The Art Of Saying Goodbye

I know some people lost interest or even slagged David Bowie post ‘Let’s Dance’ and moved on to the next thing. Actually, David was returned to his fans after being ‘the biggest thing in the musical world’ (it’s weird to think that, but David was never bigger than ‘Let’s Dance’, selling ten million copies and three million more than his previous bestselling album, ‘The Rise and Fall of Ziggy Stardust and The Spiders From Mars’). 

Bowie had some misses after a decade of dominance, but there is a lot of wheat in the chaff. To that point, David’s final two albums have become as dear to me as any (and I really love all his albums very different reasons).

They are true meditations on life, fame, and mortality. He gifted a final statement on a life that is legendary. Not all artists get to do that.

I am not saying David Bowie didn’t still have music left in him, like Tom Petty or Prince, but Bowie was able to share one last bit of insight before he left us. I feel like ‘The Next Day’ and ‘Blackstar’ are perfect codas to the symphony that was David Bowie’s life. (Neil Peart springs to mind here. He gave us a goodbye, unintentional though it may be. Listen to ‘The Garden’ of the final RUSH album, ‘Clockwork Angels’. Oof*.)


Famously the video and the title song, ‘Blackstar’, seem to conclude the cycle for Major Tom. People always said that Major Tom was an avatar for David. I don’t know if that is true, but even in the story of an astronaut adrift in space, we were granted one last goodbye (okay, the whole spaceman adrift in the world thing is totally David. We all know Major Tom was a junky).

It is the song ‘Lazarus’ that I find moving. It feels like David working through his diagnosis and the reality of his final days.  I feel it because, while I am not dying, I too am suspended in a space where I am not well and never will be. These words are powerful on so many levels;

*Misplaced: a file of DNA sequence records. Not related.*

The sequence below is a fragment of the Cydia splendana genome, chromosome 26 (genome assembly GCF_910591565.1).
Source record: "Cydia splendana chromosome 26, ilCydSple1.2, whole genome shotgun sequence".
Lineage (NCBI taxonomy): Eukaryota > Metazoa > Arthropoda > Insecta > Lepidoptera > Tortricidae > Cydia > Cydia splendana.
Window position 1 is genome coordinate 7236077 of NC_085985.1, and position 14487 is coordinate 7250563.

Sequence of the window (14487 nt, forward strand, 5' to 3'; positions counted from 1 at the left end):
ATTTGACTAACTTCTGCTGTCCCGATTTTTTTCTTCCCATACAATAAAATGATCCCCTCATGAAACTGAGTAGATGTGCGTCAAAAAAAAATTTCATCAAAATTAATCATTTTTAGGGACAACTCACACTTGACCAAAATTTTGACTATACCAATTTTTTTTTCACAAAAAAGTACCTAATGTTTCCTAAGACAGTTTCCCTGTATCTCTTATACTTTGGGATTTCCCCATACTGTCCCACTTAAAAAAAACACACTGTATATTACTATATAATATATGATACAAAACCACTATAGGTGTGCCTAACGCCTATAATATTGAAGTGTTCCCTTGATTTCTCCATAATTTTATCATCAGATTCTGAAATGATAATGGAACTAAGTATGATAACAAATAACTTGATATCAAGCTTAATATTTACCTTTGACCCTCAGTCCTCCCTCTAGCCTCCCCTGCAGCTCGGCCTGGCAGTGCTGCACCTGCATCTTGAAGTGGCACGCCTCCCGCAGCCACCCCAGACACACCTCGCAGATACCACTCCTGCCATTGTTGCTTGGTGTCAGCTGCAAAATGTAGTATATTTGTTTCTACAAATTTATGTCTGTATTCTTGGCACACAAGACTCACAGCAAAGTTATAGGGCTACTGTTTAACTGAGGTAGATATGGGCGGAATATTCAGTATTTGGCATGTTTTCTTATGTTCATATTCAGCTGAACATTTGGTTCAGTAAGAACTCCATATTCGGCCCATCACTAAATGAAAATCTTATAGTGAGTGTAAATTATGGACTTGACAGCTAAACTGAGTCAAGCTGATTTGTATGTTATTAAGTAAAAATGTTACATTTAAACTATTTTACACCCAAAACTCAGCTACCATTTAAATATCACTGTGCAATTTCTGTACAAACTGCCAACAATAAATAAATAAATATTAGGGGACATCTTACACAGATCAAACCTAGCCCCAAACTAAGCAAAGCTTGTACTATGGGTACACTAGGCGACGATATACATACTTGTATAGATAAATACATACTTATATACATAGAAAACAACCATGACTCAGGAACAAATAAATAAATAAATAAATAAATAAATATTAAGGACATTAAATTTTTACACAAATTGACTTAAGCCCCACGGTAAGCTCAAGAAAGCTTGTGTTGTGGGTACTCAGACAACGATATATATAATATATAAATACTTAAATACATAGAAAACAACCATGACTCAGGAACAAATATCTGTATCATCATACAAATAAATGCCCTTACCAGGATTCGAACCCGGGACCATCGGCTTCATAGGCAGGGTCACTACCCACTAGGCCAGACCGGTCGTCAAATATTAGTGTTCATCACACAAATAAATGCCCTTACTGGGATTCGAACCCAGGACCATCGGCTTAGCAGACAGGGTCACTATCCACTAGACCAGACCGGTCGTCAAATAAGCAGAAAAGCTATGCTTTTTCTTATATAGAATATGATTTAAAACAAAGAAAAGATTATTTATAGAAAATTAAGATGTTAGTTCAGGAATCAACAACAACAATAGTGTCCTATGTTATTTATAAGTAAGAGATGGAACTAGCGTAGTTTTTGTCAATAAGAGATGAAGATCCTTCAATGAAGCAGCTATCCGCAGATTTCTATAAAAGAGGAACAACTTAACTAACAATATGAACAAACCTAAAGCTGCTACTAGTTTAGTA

Look up here, I’m in heaven
I’ve got scars that can’t be seen
I’ve got drama, can’t be stolen
Everybody knows me now

Everybody may not know me, but like when I was a teenager and David let me know that being a freak wasn’t a bad thing, he left a goodbye saying it was still okay. And this verse, pure emotional Bowie;

Oh I’ll be free
Just like that bluebird
Oh I’ll be free
Ain’t that just like me

David gave his fans everything until it was time to go, dying just days after Blackstar was released. It was a parting gift. A way of telling us, after all these years, that he was okay. ‘I Can’t Give Everything Away’ put it succinctly;

Seeing more and feeling less
Saying no but meaning yes
This is all I ever meant
That’s the message that I sent

Like all things in his life, David mastered the art of goodbye. What a piece of art it is.

Don’t believe for just one second I’m forgetting you
I’m trying to
I’m dying to
Dollar Days — David Bowie

* These verses from Neil in particular;
The measure of a life is a measure of love and respect
So hard to earn, so easily burned
In the fullness of time
A garden to nurture and protect

The future disappears into memory
With only a moment between
Forever dwells in that moment
Hope is what remains to be seen

The Garden — lyrics: Neil Peart music; Geddy Lee & Alex Lifeson

Published by Just j

Author, photographer, music nerd and just this guy, you know.

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